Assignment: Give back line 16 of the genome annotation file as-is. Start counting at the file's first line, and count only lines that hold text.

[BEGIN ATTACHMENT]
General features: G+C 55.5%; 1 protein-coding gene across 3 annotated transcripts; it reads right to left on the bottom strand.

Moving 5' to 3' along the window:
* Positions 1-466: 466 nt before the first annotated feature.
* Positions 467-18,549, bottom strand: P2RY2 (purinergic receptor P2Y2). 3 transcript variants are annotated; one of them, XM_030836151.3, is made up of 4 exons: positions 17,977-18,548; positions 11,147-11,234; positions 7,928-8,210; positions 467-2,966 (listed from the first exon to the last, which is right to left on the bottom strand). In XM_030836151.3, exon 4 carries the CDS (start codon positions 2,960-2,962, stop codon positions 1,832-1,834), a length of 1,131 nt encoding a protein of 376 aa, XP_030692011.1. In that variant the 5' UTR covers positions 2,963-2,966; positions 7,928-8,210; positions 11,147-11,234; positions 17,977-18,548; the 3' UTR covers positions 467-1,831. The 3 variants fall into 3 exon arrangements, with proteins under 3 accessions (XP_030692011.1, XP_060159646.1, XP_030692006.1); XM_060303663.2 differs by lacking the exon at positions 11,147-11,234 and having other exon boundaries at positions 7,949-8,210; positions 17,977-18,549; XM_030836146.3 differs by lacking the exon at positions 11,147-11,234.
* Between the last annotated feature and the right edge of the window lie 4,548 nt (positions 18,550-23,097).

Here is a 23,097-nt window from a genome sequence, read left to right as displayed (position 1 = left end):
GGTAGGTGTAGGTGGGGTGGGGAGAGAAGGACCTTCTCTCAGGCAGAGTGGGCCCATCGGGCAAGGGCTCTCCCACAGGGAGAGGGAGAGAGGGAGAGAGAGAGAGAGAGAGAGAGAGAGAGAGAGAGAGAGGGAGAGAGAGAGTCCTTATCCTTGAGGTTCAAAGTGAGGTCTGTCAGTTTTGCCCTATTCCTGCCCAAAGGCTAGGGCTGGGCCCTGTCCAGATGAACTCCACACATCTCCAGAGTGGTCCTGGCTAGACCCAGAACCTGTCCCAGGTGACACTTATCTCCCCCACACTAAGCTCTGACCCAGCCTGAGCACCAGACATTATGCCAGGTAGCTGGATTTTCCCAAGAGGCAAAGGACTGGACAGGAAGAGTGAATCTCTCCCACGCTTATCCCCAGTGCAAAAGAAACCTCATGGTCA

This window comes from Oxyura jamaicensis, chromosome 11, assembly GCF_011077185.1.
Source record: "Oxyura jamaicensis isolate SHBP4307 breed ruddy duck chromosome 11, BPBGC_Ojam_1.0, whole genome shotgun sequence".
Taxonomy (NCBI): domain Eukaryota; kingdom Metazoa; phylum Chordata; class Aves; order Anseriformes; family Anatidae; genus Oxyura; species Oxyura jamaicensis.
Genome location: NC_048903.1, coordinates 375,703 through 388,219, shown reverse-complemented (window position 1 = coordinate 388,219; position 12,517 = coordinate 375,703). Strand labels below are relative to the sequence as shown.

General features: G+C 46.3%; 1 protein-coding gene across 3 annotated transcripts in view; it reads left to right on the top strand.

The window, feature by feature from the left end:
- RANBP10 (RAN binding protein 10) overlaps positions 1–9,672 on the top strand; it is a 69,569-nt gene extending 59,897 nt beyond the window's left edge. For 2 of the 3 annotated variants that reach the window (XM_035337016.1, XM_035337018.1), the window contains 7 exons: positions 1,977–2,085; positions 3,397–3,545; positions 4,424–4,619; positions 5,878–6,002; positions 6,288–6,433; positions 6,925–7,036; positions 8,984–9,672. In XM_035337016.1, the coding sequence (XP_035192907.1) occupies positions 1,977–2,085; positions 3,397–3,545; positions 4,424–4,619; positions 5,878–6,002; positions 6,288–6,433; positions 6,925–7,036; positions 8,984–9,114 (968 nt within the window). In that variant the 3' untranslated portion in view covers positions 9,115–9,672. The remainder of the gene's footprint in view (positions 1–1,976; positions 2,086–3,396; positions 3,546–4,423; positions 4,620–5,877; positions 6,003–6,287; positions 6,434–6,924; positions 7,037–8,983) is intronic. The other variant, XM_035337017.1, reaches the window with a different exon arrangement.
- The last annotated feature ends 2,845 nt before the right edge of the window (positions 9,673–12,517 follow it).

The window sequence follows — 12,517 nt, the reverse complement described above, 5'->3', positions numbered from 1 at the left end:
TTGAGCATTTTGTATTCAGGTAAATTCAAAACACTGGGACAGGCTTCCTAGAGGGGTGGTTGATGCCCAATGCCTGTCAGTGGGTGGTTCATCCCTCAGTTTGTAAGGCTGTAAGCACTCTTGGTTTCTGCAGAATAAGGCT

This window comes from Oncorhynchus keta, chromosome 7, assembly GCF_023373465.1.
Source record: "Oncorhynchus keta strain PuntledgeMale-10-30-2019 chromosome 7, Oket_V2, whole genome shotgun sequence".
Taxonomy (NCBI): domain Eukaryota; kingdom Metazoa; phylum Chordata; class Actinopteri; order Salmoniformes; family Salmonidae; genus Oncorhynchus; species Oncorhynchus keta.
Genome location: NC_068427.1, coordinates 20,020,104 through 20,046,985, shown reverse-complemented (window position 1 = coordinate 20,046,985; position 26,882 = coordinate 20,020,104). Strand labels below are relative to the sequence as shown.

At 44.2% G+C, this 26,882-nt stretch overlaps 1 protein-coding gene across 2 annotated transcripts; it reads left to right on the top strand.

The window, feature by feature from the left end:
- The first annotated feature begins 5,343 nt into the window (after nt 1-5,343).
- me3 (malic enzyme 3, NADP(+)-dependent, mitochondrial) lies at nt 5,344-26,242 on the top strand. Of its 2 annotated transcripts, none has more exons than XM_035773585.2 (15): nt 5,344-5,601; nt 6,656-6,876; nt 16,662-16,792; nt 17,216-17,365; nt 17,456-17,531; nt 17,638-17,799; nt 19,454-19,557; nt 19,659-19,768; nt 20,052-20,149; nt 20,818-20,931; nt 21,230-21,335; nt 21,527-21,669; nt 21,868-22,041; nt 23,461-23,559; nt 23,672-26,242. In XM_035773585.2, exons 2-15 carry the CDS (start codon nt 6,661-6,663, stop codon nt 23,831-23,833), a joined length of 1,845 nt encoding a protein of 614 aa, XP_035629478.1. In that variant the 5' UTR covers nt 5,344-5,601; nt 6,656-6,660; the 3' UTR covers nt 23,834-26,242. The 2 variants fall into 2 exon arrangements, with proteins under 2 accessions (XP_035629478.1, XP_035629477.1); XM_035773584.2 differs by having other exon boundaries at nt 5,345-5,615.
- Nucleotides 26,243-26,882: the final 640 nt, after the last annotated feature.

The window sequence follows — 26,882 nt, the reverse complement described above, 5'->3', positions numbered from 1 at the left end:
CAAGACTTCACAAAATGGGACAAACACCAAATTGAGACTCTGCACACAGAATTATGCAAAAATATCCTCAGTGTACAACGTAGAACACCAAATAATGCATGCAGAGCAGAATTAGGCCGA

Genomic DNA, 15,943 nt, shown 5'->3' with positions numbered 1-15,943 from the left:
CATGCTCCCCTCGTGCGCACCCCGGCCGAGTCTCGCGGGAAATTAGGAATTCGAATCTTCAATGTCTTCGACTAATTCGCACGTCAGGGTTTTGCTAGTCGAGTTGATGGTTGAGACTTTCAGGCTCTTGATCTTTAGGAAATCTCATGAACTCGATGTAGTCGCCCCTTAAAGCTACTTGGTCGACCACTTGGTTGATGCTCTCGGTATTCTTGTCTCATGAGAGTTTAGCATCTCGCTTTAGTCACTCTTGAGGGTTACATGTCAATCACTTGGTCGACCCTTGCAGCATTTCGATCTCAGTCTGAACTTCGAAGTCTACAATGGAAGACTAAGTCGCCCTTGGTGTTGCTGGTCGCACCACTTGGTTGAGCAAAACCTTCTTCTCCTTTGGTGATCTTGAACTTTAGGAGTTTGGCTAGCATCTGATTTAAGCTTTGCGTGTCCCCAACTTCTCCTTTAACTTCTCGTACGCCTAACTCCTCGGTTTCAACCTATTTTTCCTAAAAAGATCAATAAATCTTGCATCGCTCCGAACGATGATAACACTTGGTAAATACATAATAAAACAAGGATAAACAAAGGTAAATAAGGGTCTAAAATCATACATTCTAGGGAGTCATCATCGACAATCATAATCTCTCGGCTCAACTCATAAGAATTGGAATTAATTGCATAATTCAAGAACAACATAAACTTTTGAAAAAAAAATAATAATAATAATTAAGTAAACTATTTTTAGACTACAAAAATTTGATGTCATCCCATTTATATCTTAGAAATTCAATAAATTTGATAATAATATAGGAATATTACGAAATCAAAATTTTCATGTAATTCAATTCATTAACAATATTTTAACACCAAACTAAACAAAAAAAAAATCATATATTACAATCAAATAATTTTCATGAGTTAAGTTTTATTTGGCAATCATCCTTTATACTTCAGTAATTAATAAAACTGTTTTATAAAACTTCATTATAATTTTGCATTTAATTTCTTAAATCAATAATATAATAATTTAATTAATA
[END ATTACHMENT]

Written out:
The window sequence follows — 12,517 nt, the reverse complement described above, 5'->3', positions numbered from 1 at the left end: